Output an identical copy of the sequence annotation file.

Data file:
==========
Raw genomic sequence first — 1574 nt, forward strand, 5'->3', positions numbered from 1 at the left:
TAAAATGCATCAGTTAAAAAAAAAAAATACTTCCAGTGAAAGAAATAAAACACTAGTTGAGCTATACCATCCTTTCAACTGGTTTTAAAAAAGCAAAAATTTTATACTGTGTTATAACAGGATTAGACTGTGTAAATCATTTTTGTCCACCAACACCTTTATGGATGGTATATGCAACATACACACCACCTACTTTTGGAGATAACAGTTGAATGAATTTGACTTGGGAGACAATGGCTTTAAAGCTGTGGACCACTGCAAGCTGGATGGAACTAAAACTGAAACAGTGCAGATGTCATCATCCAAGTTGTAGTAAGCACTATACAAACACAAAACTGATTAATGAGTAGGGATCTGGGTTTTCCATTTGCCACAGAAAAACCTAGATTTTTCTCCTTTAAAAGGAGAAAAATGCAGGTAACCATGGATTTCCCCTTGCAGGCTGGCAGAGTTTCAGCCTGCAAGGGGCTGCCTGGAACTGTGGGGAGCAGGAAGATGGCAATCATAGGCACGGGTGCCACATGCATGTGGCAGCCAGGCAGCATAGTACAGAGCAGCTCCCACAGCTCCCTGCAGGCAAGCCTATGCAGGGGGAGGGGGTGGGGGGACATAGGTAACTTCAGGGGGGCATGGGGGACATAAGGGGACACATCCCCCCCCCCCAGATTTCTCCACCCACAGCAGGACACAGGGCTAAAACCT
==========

Raw genomic sequence first — 1574 nt, forward strand, 5'->3', positions numbered from 1 at the left:
TAAAATGCATCAGTTAAAAAAAAAAAATACTTCCAGTGAAAGAAATAAAACACTAGTTGAGCTATACCATCCTTTCAACTGGTTTTAAAAAAGCAAAAATTTTATACTGTGTTATAACAGGATTAGACTGTGTAAATCATTTTTGTCCACCAACACCTTTATGGATGGTATATGCAACATACACACCACCTACTTTTGGAGATAACAGTTGAATGAATTTGACTTGGGAGACAATGGCTTTAAAGCTGTGGACCACTGCAAGCTGGATGGAACTAAAACTGAAACAGTGCAGATGTCATCATCCAAGTTGTAGTAAGCACTATACAAACACAAAACTGATTAATGAGTAGGGATCTGGGTTTTCCATTTGCCACAGAAAAACCTAGATTTTTCTCCTTTAAAAGGAGAAAAATGCAGGTAACCATGGATTTCCCCTTGCAGGCTGGCAGAGTTTCAGCCTGCAAGGGGCTGCCTGGAACTGTGGGGAGCAGGAAGATGGCAATCATAGGCACGGGTGCCACATGCATGTGGCAGCCAGGCAGCATAGTACAGAGCAGCTCCCACAGCTCCCTGCAGGCAAGCCTATGCAGGGGGAGGGGGTGGGGGGACATAGGTAACTTCAGGGGGGCATGGGGGACATAAGGGGACACATCCCCCCCCCCCAGATTTCTCCACCCACAGCAGGACACAGGGCTAAAACCT